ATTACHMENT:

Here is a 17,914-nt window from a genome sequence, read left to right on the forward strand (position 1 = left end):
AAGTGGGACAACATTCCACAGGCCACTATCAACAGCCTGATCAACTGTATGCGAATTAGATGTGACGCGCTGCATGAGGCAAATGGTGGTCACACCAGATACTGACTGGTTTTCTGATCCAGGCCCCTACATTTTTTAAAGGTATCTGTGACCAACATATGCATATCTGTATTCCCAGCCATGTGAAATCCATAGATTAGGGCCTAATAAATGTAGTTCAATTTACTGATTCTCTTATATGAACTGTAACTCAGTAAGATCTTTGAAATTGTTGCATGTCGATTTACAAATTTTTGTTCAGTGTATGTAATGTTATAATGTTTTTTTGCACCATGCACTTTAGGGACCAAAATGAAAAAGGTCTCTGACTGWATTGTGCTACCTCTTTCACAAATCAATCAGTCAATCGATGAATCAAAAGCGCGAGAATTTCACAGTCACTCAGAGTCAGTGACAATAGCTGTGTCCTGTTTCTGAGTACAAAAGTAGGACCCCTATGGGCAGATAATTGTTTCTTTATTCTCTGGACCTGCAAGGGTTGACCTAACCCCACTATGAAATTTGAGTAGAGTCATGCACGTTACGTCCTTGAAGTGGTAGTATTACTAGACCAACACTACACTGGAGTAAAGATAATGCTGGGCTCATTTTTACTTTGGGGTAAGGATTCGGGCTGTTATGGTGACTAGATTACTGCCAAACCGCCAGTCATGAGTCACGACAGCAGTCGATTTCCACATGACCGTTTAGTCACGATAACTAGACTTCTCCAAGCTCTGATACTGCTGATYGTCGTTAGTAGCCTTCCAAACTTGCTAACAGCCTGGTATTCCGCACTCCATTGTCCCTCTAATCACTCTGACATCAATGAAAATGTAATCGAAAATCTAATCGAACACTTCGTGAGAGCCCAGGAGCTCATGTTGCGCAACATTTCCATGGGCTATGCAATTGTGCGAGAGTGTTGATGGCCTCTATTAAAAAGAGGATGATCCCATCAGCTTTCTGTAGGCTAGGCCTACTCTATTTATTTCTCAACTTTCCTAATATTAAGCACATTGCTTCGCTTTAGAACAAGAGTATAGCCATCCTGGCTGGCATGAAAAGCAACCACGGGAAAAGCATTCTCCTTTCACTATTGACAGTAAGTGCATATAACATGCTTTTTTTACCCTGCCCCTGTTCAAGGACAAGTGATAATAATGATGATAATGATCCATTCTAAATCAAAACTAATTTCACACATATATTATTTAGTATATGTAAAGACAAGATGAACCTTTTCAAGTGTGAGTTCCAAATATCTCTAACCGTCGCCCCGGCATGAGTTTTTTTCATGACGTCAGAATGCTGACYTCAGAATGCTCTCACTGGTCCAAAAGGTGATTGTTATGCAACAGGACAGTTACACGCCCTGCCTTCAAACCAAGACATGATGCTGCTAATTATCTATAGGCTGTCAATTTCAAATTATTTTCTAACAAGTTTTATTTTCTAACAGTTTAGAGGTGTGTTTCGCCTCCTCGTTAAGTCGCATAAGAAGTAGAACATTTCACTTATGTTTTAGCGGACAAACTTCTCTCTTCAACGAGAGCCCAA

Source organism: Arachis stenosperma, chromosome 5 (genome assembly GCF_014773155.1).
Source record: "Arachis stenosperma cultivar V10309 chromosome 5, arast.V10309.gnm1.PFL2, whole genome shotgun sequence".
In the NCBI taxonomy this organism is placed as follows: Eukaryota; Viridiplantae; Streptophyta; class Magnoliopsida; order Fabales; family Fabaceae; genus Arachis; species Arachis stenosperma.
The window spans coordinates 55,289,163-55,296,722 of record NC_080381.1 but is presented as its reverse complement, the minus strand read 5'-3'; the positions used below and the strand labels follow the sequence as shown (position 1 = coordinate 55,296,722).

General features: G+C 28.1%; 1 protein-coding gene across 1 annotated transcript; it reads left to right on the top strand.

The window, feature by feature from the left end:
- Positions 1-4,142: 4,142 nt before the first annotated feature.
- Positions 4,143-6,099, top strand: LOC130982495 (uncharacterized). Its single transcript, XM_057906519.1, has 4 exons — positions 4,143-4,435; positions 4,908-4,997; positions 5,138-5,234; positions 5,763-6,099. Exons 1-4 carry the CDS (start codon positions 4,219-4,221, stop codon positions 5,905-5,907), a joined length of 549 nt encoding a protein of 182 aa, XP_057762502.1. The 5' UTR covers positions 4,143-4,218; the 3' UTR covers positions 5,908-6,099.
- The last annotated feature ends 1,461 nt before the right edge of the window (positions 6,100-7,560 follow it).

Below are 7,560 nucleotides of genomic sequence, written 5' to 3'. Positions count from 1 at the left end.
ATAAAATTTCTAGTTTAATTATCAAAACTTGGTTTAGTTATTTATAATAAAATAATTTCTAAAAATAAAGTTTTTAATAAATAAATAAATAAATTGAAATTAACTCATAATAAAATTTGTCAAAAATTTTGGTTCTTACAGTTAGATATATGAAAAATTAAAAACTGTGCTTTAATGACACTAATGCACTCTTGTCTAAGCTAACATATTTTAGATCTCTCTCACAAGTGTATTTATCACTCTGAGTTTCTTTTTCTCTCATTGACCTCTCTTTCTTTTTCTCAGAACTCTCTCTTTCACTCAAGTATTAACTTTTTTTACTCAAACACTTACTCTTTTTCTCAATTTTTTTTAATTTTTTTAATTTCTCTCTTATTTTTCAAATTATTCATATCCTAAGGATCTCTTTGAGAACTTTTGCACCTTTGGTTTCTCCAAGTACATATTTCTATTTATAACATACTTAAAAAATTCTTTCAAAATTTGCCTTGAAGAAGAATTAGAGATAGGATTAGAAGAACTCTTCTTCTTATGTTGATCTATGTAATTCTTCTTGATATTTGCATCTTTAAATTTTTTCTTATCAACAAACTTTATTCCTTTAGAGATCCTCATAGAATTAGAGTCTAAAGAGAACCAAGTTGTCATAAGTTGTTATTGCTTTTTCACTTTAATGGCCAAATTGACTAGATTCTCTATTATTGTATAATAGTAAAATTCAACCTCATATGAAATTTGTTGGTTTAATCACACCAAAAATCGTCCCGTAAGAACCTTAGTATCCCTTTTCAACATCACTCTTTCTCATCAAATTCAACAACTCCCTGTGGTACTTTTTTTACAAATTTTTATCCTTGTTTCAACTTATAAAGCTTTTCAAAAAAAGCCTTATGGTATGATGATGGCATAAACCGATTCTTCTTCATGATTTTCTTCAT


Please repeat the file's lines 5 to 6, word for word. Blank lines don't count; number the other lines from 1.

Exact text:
In the NCBI taxonomy this organism is placed as follows: Eukaryota; Viridiplantae; Streptophyta; class Magnoliopsida; order Fabales; family Fabaceae; genus Arachis; species Arachis stenosperma.
The window spans coordinates 55,289,163-55,296,722 of record NC_080381.1 but is presented as its reverse complement, the minus strand read 5'-3'; the positions used below and the strand labels follow the sequence as shown (position 1 = coordinate 55,296,722).